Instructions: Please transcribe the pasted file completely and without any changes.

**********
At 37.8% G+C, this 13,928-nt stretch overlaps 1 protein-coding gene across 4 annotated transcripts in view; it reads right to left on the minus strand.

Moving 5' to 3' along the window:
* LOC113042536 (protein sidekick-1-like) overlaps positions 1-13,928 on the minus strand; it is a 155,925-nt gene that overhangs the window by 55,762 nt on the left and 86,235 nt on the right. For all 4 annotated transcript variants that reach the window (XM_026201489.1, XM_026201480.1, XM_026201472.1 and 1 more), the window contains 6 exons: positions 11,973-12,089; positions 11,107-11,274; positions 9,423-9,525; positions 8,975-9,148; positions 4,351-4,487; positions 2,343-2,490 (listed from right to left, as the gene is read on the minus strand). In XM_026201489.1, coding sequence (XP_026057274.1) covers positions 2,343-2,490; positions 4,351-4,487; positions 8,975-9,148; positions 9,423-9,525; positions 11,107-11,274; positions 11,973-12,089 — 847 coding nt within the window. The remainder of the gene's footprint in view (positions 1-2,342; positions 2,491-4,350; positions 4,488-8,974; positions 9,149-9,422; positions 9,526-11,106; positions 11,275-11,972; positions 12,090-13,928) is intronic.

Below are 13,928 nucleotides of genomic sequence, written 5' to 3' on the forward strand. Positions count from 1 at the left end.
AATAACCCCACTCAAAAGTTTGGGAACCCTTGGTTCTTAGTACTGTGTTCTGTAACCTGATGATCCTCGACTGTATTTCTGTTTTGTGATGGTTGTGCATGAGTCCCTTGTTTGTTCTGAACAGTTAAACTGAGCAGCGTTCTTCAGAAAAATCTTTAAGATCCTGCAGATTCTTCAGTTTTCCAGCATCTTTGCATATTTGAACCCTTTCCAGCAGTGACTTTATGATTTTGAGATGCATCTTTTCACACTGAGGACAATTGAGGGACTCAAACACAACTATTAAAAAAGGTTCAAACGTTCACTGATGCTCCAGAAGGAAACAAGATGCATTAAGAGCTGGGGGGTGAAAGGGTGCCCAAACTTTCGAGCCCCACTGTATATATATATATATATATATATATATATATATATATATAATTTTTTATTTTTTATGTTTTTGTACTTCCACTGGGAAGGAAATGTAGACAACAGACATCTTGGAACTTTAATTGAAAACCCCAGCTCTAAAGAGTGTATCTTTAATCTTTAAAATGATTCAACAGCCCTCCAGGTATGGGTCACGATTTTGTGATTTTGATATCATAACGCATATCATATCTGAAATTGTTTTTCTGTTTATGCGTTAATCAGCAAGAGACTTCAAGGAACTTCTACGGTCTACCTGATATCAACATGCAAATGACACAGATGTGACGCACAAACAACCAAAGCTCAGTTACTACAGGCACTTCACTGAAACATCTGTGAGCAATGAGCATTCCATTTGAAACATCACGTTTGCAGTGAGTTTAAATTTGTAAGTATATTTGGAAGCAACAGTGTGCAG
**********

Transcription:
At 37.8% G+C, this 13,928-nt stretch overlaps 1 protein-coding gene across 4 annotated transcripts in view; it reads right to left on the minus strand.

Moving 5' to 3' along the window:
* LOC113042536 (protein sidekick-1-like) overlaps positions 1-13,928 on the minus strand; it is a 155,925-nt gene that overhangs the window by 55,762 nt on the left and 86,235 nt on the right. For all 4 annotated transcript variants that reach the window (XM_026201489.1, XM_026201480.1, XM_026201472.1 and 1 more), the window contains 6 exons: positions 11,973-12,089; positions 11,107-11,274; positions 9,423-9,525; positions 8,975-9,148; positions 4,351-4,487; positions 2,343-2,490 (listed from right to left, as the gene is read on the minus strand). In XM_026201489.1, coding sequence (XP_026057274.1) covers positions 2,343-2,490; positions 4,351-4,487; positions 8,975-9,148; positions 9,423-9,525; positions 11,107-11,274; positions 11,973-12,089 — 847 coding nt within the window. The remainder of the gene's footprint in view (positions 1-2,342; positions 2,491-4,350; positions 4,488-8,974; positions 9,149-9,422; positions 9,526-11,106; positions 11,275-11,972; positions 12,090-13,928) is intronic.

Below are 13,928 nucleotides of genomic sequence, written 5' to 3' on the forward strand. Positions count from 1 at the left end.
AATAACCCCACTCAAAAGTTTGGGAACCCTTGGTTCTTAGTACTGTGTTCTGTAACCTGATGATCCTCGACTGTATTTCTGTTTTGTGATGGTTGTGCATGAGTCCCTTGTTTGTTCTGAACAGTTAAACTGAGCAGCGTTCTTCAGAAAAATCTTTAAGATCCTGCAGATTCTTCAGTTTTCCAGCATCTTTGCATATTTGAACCCTTTCCAGCAGTGACTTTATGATTTTGAGATGCATCTTTTCACACTGAGGACAATTGAGGGACTCAAACACAACTATTAAAAAAGGTTCAAACGTTCACTGATGCTCCAGAAGGAAACAAGATGCATTAAGAGCTGGGGGGTGAAAGGGTGCCCAAACTTTCGAGCCCCACTGTATATATATATATATATATATATATATATATATATATATAATTTTTTATTTTTTATGTTTTTGTACTTCCACTGGGAAGGAAATGTAGACAACAGACATCTTGGAACTTTAATTGAAAACCCCAGCTCTAAAGAGTGTATCTTTAATCTTTAAAATGATTCAACAGCCCTCCAGGTATGGGTCACGATTTTGTGATTTTGATATCATAACGCATATCATATCTGAAATTGTTTTTCTGTTTATGCGTTAATCAGCAAGAGACTTCAAGGAACTTCTACGGTCTACCTGATATCAACATGCAAATGACACAGATGTGACGCACAAACAACCAAAGCTCAGTTACTACAGGCACTTCACTGAAACATCTGTGAGCAATGAGCATTCCATTTGAAACATCACGTTTGCAGTGAGTTTAAATTTGTAAGTATATTTGGAAGCAACAGTGTGCAG